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Issues at the interface between primary and secondary care in the management of common respiratory disease • 5
The challenge of providing better care for patients with chronic obstructive pulmonary disease: the poor relation of airways obstruction?
  1. Peter Calverleya,
  2. David Bellamyb
  1. aDepartment of Respiratory and Rehabilitation Medicine, University Clinical Department, University Hospital, Aintree, Liverpool L9 7AL, UK, bThe James Fisher Medical Centre, 4 Tolpuddle Gardens, Bournemouth BH9 3LQ, UK
  1. Professor PMA Calverley

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Chronic obstructive pulmonary disease (COPD) is a major cause of ill health and death in adults and straddles the interface between primary and secondary care. There are at least 600 000 people in the UK with COPD, a prevalence of around 1%. The diagnosis is usually made relatively late in the natural history, after the age of 40, when symptoms start to appear.1 The prevalence rises to approximately 5% of men aged 65–74 and 10% of men older than 75. Historically, more men have been affected but women are rapidly catching up. Prevalence figures for COPD from Denmark, where women have smoked longer than men, show that the prevalence is now equal.2 COPD is the fifth most common cause of death in the UK, causing 5.4% of male and 3.2% of female deaths, and is a contributory factor on a further 4% of death certificates.3 In a typical district health authority with a population of 250 000, consultations with general practitioners (GPs) for COPD are similar in number to asthma but more patients with COPD will be admitted to hospital and they will stay in hospital for approximately three times as long . The mortality caused by COPD is at least 14 times that of asthma. It is reaching almost epidemic proportions in the Third World, principally as a result of increased tobacco consumption.4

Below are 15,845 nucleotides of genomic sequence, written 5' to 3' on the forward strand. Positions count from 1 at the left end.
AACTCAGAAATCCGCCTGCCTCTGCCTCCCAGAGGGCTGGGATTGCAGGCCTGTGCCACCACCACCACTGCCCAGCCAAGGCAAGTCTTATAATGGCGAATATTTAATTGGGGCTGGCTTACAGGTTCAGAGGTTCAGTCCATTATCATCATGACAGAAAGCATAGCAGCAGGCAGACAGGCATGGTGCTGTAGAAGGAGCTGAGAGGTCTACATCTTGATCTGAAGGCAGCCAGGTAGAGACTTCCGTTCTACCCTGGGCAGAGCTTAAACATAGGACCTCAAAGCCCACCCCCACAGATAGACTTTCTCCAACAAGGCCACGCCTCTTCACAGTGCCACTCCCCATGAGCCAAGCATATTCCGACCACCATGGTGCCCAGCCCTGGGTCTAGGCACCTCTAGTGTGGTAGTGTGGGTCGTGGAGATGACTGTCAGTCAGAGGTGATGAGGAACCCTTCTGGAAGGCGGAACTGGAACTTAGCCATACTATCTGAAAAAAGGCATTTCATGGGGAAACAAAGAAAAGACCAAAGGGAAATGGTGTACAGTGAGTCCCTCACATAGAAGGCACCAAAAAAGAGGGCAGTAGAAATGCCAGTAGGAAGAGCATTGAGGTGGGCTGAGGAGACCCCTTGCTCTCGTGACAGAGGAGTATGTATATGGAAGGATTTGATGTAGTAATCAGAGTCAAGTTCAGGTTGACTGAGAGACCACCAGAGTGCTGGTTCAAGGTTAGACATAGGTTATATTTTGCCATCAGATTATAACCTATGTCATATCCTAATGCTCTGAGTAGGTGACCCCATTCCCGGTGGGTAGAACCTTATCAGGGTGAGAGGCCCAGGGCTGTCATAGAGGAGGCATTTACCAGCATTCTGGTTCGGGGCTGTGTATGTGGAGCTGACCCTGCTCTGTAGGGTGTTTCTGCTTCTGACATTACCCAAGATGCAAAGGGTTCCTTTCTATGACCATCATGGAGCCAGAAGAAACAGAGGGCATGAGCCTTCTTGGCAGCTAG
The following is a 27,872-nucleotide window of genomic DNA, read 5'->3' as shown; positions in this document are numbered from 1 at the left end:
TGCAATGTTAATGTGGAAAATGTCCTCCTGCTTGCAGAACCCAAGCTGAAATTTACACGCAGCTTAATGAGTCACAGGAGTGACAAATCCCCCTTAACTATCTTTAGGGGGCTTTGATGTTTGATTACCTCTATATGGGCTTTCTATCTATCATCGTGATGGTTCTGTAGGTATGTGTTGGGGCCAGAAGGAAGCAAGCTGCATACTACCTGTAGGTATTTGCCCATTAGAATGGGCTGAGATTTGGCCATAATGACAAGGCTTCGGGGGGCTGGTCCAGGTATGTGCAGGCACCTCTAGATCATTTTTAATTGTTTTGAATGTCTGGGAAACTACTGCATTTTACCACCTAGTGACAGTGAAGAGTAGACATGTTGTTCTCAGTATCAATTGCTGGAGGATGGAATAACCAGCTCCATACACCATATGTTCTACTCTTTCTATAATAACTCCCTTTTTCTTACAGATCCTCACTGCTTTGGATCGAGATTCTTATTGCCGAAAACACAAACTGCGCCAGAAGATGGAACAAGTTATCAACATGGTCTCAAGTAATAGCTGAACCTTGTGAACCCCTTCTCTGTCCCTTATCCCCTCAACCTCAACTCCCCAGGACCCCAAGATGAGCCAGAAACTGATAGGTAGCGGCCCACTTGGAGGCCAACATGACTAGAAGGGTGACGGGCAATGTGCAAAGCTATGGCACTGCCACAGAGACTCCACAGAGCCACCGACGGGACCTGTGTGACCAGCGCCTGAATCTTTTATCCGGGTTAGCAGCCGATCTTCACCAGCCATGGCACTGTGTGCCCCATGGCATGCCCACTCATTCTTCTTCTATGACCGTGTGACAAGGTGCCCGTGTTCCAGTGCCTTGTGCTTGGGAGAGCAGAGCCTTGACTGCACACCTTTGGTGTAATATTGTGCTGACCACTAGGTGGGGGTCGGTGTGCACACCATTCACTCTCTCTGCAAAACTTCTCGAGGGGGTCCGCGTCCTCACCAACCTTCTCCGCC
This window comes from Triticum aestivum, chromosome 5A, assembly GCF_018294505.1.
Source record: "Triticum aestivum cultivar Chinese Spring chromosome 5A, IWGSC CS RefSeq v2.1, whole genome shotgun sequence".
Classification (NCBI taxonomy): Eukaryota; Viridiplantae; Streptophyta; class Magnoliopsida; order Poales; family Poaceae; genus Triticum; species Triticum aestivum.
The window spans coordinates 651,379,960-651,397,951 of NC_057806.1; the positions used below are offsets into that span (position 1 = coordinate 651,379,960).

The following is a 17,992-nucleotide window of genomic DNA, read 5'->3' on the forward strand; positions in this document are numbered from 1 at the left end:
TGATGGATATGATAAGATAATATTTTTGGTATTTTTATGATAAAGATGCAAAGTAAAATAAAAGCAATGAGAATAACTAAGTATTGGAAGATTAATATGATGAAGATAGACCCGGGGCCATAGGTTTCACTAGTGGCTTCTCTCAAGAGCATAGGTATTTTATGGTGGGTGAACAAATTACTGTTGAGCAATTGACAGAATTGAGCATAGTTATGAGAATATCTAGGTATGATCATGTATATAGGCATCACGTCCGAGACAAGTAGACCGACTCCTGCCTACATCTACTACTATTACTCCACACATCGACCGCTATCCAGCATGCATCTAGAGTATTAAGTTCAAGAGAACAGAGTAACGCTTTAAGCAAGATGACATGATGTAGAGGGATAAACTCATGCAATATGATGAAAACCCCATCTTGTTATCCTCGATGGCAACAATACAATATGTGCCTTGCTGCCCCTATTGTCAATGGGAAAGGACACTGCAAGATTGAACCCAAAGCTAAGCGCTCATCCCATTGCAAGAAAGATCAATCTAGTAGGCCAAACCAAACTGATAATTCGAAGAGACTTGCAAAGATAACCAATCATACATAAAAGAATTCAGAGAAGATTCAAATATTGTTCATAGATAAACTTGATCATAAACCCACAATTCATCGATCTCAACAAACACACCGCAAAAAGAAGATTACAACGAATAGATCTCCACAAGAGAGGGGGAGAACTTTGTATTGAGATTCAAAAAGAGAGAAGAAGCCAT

Despite progress in reducing cigarette smoking, the mortality from COPD in the UK has remained constant for the last 20 years (fig 1). Figure 2illustrates some theoretical rates of decline of lung function (and hence disease progression). Approximately 20% of cigarette smokers are susceptible to progressive lung damage for reasons which remain unclear. The accelerated loss of lung function declines when they quit smoking, even in advanced disease. However, the absolute loss of …

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